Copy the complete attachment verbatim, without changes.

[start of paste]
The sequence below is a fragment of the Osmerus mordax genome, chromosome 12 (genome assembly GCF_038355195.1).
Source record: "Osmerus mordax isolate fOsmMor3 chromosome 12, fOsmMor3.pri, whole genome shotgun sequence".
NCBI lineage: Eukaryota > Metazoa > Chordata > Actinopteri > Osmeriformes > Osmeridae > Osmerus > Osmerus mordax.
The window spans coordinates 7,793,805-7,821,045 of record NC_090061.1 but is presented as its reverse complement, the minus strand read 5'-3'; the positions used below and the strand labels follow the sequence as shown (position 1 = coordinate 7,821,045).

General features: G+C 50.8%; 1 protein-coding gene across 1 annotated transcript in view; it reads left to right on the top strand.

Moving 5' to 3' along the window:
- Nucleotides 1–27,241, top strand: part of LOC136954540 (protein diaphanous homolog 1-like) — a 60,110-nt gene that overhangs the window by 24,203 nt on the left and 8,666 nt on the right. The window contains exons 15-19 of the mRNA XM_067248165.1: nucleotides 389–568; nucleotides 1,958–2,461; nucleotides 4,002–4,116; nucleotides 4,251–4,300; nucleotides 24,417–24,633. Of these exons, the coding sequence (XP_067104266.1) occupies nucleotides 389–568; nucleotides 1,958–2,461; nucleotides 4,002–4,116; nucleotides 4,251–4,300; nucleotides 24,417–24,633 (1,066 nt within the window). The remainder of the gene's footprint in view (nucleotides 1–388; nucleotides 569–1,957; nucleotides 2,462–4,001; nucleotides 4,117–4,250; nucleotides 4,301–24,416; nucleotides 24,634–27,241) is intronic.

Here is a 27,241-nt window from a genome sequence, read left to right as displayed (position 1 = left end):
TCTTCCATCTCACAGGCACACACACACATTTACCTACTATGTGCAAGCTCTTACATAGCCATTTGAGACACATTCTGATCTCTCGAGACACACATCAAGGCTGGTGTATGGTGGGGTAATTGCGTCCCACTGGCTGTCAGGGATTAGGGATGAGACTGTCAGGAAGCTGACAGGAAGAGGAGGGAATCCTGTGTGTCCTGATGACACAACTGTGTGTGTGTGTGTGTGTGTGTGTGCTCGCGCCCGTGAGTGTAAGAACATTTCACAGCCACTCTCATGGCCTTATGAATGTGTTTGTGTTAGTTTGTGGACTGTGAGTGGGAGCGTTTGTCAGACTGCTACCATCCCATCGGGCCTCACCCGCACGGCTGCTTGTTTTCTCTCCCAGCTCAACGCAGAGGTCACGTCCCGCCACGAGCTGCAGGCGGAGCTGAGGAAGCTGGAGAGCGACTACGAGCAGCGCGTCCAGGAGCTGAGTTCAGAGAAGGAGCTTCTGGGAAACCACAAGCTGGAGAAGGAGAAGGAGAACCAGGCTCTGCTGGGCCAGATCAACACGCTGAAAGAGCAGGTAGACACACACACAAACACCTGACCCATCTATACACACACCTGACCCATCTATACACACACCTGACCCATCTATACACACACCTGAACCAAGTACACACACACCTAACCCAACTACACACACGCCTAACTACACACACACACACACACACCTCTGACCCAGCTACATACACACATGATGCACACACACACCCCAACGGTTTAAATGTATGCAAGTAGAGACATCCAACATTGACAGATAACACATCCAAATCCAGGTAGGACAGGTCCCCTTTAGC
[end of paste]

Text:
The sequence below is a fragment of the Osmerus mordax genome, chromosome 12 (genome assembly GCF_038355195.1).
Source record: "Osmerus mordax isolate fOsmMor3 chromosome 12, fOsmMor3.pri, whole genome shotgun sequence".
NCBI lineage: Eukaryota > Metazoa > Chordata > Actinopteri > Osmeriformes > Osmeridae > Osmerus > Osmerus mordax.
The window spans coordinates 7,793,805-7,821,045 of record NC_090061.1 but is presented as its reverse complement, the minus strand read 5'-3'; the positions used below and the strand labels follow the sequence as shown (position 1 = coordinate 7,821,045).

General features: G+C 50.8%; 1 protein-coding gene across 1 annotated transcript in view; it reads left to right on the top strand.

Moving 5' to 3' along the window:
- Nucleotides 1–27,241, top strand: part of LOC136954540 (protein diaphanous homolog 1-like) — a 60,110-nt gene that overhangs the window by 24,203 nt on the left and 8,666 nt on the right. The window contains exons 15-19 of the mRNA XM_067248165.1: nucleotides 389–568; nucleotides 1,958–2,461; nucleotides 4,002–4,116; nucleotides 4,251–4,300; nucleotides 24,417–24,633. Of these exons, the coding sequence (XP_067104266.1) occupies nucleotides 389–568; nucleotides 1,958–2,461; nucleotides 4,002–4,116; nucleotides 4,251–4,300; nucleotides 24,417–24,633 (1,066 nt within the window). The remainder of the gene's footprint in view (nucleotides 1–388; nucleotides 569–1,957; nucleotides 2,462–4,001; nucleotides 4,117–4,250; nucleotides 4,301–24,416; nucleotides 24,634–27,241) is intronic.

Here is a 27,241-nt window from a genome sequence, read left to right as displayed (position 1 = left end):
TCTTCCATCTCACAGGCACACACACACATTTACCTACTATGTGCAAGCTCTTACATAGCCATTTGAGACACATTCTGATCTCTCGAGACACACATCAAGGCTGGTGTATGGTGGGGTAATTGCGTCCCACTGGCTGTCAGGGATTAGGGATGAGACTGTCAGGAAGCTGACAGGAAGAGGAGGGAATCCTGTGTGTCCTGATGACACAACTGTGTGTGTGTGTGTGTGTGTGTGTGCTCGCGCCCGTGAGTGTAAGAACATTTCACAGCCACTCTCATGGCCTTATGAATGTGTTTGTGTTAGTTTGTGGACTGTGAGTGGGAGCGTTTGTCAGACTGCTACCATCCCATCGGGCCTCACCCGCACGGCTGCTTGTTTTCTCTCCCAGCTCAACGCAGAGGTCACGTCCCGCCACGAGCTGCAGGCGGAGCTGAGGAAGCTGGAGAGCGACTACGAGCAGCGCGTCCAGGAGCTGAGTTCAGAGAAGGAGCTTCTGGGAAACCACAAGCTGGAGAAGGAGAAGGAGAACCAGGCTCTGCTGGGCCAGATCAACACGCTGAAAGAGCAGGTAGACACACACACAAACACCTGACCCATCTATACACACACCTGACCCATCTATACACACACCTGACCCATCTATACACACACCTGAACCAAGTACACACACACCTAACCCAACTACACACACGCCTAACTACACACACACACACACACACCTCTGACCCAGCTACATACACACATGATGCACACACACACCCCAACGGTTTAAATGTATGCAAGTAGAGACATCCAACATTGACAGATAACACATCCAAATCCAGGTAGGACAGGTCCCCTTTAGC